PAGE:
3D Printing 100 Times Faster With Light

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A new way to 3D print, developed at the University of Michigan, uses two lights to control the solidification of resin, enabling complex shapes to be pulled from a vat at 100 times the print speed of conventional 3D printers, and was demonstrated by printing a block M in a U-M chemical engineering lab in Ann Arbor, MI on December 6, 2018. This project was co-led by Timothy Scott, associate professor of chemical engineering and Mark Burns, T.C. Chang Professor of Engineering and professor of chemical engineering and biomedical engineering. Photo: Evan Dougherty/Michigan Engineering

Rather than building up plastic filaments layer by layer, a new approach to 3D printing lifts complex shapes from a vat of liquid at up to 100 times faster than conventional 3D printing processes, University of Michigan researchers have shown.

3D printing could change the game for relatively small manufacturing jobs, producing fewer than 10,000 identical items, because it would mean that the objects could be made without the need for a mold costing upwards of $10,000. But the most familiar form of 3D printing, which is sort of like building 3D objects with a series of 1D lines, hasn’t been able to fill that gap on typical production timescales of a week or two.

“Using conventional approaches, that’s not really attainable unless you have hundreds of machines,” said Timothy Scott, U-M associate professor of chemical engineering who co-led the development of the new 3D printing approach with Mark Burns, the T.C. Chang Professor of Engineering at U-M.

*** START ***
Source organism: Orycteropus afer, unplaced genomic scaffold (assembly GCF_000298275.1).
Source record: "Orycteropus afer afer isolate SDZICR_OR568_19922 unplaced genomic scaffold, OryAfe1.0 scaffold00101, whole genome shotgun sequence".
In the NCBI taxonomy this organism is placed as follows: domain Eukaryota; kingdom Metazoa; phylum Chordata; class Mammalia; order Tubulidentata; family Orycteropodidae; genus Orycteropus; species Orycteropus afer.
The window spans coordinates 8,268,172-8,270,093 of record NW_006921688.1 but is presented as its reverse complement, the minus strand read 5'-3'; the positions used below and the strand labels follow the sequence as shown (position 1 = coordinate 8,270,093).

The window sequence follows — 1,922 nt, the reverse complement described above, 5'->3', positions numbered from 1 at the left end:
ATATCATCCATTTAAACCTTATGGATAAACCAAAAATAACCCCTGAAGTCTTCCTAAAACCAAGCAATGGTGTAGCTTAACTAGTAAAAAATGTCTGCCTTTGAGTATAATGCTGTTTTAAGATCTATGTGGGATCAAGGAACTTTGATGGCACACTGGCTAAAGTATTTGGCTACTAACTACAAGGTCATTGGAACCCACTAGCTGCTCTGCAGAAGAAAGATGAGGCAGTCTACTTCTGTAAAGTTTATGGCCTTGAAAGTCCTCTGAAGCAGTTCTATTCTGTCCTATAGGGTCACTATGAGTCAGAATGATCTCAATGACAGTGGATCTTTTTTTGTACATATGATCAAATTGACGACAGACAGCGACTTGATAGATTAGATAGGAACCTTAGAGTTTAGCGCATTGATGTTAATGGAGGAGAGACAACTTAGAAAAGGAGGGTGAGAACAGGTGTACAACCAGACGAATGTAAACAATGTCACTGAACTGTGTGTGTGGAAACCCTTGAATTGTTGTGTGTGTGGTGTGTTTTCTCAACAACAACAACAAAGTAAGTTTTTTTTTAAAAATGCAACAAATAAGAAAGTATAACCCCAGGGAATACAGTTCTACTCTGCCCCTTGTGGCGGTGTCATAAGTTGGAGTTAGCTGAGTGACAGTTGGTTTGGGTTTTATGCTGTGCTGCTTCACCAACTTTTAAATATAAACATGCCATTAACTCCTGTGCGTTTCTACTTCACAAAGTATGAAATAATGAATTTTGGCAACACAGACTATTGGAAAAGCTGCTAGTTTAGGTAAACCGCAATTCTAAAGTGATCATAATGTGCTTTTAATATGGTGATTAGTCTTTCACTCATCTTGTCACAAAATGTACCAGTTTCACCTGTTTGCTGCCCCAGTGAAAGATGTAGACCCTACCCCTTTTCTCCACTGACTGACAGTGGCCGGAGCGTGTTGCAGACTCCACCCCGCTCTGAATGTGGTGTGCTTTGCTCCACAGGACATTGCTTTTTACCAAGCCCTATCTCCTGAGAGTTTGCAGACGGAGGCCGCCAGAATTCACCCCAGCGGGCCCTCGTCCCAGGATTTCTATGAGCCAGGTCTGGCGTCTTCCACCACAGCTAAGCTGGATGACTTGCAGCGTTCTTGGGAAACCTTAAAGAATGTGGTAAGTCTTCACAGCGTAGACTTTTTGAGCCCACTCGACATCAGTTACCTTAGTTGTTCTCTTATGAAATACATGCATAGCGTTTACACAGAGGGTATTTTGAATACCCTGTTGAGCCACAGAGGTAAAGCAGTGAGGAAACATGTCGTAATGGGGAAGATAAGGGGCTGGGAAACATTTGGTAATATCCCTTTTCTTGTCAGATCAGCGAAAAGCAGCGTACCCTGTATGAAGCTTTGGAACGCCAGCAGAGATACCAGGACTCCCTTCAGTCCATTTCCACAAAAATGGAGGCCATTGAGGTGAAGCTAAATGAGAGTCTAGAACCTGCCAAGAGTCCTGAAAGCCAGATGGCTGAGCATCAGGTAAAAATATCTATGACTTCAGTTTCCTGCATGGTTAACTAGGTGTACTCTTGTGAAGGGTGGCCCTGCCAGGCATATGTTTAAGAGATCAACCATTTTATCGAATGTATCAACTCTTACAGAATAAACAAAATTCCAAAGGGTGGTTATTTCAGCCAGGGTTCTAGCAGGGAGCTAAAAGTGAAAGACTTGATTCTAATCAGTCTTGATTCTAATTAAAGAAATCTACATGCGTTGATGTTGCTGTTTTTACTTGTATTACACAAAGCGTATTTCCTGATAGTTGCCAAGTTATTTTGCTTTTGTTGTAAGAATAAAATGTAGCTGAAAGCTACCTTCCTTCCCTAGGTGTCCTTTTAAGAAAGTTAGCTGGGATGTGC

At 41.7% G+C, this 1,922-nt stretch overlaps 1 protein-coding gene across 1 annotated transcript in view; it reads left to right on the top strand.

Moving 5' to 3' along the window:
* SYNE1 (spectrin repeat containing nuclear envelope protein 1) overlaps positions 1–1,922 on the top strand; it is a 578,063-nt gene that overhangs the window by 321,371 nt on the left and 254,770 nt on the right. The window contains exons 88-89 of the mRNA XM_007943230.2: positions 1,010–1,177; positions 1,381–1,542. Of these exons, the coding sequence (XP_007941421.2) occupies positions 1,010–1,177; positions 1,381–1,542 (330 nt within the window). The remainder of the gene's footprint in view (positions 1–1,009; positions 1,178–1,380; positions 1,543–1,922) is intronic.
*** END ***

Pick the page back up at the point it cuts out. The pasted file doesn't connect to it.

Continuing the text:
Their method solidifies the liquid resin using two lights to control where the resin hardens—and where it stays fluid. This enables the team to solidify the resin in more sophisticated patterns. They can make a 3D bas-relief in a single shot rather than in a series of 1D lines or 2D cross-sections. Their printing demonstrations include a lattice, a toy boat and a block M.

“It’s one of the first true 3D printers ever made,” said Burns, professor of chemical engineering and biomedical engineering.

But the true 3D approach is no mere stunt—it was necessary to overcome the limitations of earlier vat-printing efforts. Namely, the resin tends to solidify on the window that the light shines through, stopping the print job just as it gets started.

By creating a relatively large region where no solidification occurs, thicker resins—potentially with strengthening powder additives—can be used to produce more durable objects. The method also bests the structural integrity of filament 3D printing, as those objects have weak points at the interfaces between layers.